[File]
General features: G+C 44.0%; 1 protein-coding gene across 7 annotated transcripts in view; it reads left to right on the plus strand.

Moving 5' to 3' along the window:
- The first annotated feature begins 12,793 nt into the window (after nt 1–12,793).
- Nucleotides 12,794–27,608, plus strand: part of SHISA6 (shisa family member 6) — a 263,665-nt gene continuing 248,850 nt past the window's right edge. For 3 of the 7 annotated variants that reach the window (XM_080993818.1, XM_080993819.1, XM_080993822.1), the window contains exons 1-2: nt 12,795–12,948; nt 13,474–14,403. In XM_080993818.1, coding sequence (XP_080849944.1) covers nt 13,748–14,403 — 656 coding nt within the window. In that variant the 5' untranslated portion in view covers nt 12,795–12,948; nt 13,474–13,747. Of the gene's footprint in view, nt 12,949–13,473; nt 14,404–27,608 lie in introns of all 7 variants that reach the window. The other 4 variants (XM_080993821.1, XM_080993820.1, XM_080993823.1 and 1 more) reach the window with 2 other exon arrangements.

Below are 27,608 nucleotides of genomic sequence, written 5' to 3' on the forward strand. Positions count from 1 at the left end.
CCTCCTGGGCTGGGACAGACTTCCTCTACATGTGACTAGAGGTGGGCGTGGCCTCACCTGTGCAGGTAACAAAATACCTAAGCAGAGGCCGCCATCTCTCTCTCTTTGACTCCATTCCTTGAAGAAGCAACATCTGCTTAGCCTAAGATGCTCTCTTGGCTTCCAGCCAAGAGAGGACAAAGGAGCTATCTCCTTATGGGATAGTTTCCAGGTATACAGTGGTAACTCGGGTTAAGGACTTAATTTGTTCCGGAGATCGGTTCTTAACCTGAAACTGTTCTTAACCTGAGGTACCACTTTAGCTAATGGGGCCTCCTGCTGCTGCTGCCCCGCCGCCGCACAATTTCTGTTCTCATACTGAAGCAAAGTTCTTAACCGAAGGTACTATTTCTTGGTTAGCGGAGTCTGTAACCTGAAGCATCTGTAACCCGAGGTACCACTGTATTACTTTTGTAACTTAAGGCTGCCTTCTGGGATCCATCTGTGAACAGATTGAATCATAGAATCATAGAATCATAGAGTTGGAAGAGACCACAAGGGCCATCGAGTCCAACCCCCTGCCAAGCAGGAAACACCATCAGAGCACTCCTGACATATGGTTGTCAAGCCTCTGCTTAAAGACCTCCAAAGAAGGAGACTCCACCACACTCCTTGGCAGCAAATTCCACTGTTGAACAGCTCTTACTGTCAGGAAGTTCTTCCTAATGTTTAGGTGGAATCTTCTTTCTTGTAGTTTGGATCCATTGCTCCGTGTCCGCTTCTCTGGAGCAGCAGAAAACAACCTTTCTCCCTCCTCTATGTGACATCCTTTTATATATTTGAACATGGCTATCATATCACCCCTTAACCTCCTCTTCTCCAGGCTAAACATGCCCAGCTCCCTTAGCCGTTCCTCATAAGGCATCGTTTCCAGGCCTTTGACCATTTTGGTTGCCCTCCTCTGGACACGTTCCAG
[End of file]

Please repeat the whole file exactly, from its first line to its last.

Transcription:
General features: G+C 44.0%; 1 protein-coding gene across 7 annotated transcripts in view; it reads left to right on the plus strand.

Moving 5' to 3' along the window:
- The first annotated feature begins 12,793 nt into the window (after nt 1–12,793).
- Nucleotides 12,794–27,608, plus strand: part of SHISA6 (shisa family member 6) — a 263,665-nt gene continuing 248,850 nt past the window's right edge. For 3 of the 7 annotated variants that reach the window (XM_080993818.1, XM_080993819.1, XM_080993822.1), the window contains exons 1-2: nt 12,795–12,948; nt 13,474–14,403. In XM_080993818.1, coding sequence (XP_080849944.1) covers nt 13,748–14,403 — 656 coding nt within the window. In that variant the 5' untranslated portion in view covers nt 12,795–12,948; nt 13,474–13,747. Of the gene's footprint in view, nt 12,949–13,473; nt 14,404–27,608 lie in introns of all 7 variants that reach the window. The other 4 variants (XM_080993821.1, XM_080993820.1, XM_080993823.1 and 1 more) reach the window with 2 other exon arrangements.

Below are 27,608 nucleotides of genomic sequence, written 5' to 3' on the forward strand. Positions count from 1 at the left end.
CCTCCTGGGCTGGGACAGACTTCCTCTACATGTGACTAGAGGTGGGCGTGGCCTCACCTGTGCAGGTAACAAAATACCTAAGCAGAGGCCGCCATCTCTCTCTCTTTGACTCCATTCCTTGAAGAAGCAACATCTGCTTAGCCTAAGATGCTCTCTTGGCTTCCAGCCAAGAGAGGACAAAGGAGCTATCTCCTTATGGGATAGTTTCCAGGTATACAGTGGTAACTCGGGTTAAGGACTTAATTTGTTCCGGAGATCGGTTCTTAACCTGAAACTGTTCTTAACCTGAGGTACCACTTTAGCTAATGGGGCCTCCTGCTGCTGCTGCCCCGCCGCCGCACAATTTCTGTTCTCATACTGAAGCAAAGTTCTTAACCGAAGGTACTATTTCTTGGTTAGCGGAGTCTGTAACCTGAAGCATCTGTAACCCGAGGTACCACTGTATTACTTTTGTAACTTAAGGCTGCCTTCTGGGATCCATCTGTGAACAGATTGAATCATAGAATCATAGAATCATAGAGTTGGAAGAGACCACAAGGGCCATCGAGTCCAACCCCCTGCCAAGCAGGAAACACCATCAGAGCACTCCTGACATATGGTTGTCAAGCCTCTGCTTAAAGACCTCCAAAGAAGGAGACTCCACCACACTCCTTGGCAGCAAATTCCACTGTTGAACAGCTCTTACTGTCAGGAAGTTCTTCCTAATGTTTAGGTGGAATCTTCTTTCTTGTAGTTTGGATCCATTGCTCCGTGTCCGCTTCTCTGGAGCAGCAGAAAACAACCTTTCTCCCTCCTCTATGTGACATCCTTTTATATATTTGAACATGGCTATCATATCACCCCTTAACCTCCTCTTCTCCAGGCTAAACATGCCCAGCTCCCTTAGCCGTTCCTCATAAGGCATCGTTTCCAGGCCTTTGACCATTTTGGTTGCCCTCCTCTGGACACGTTCCAG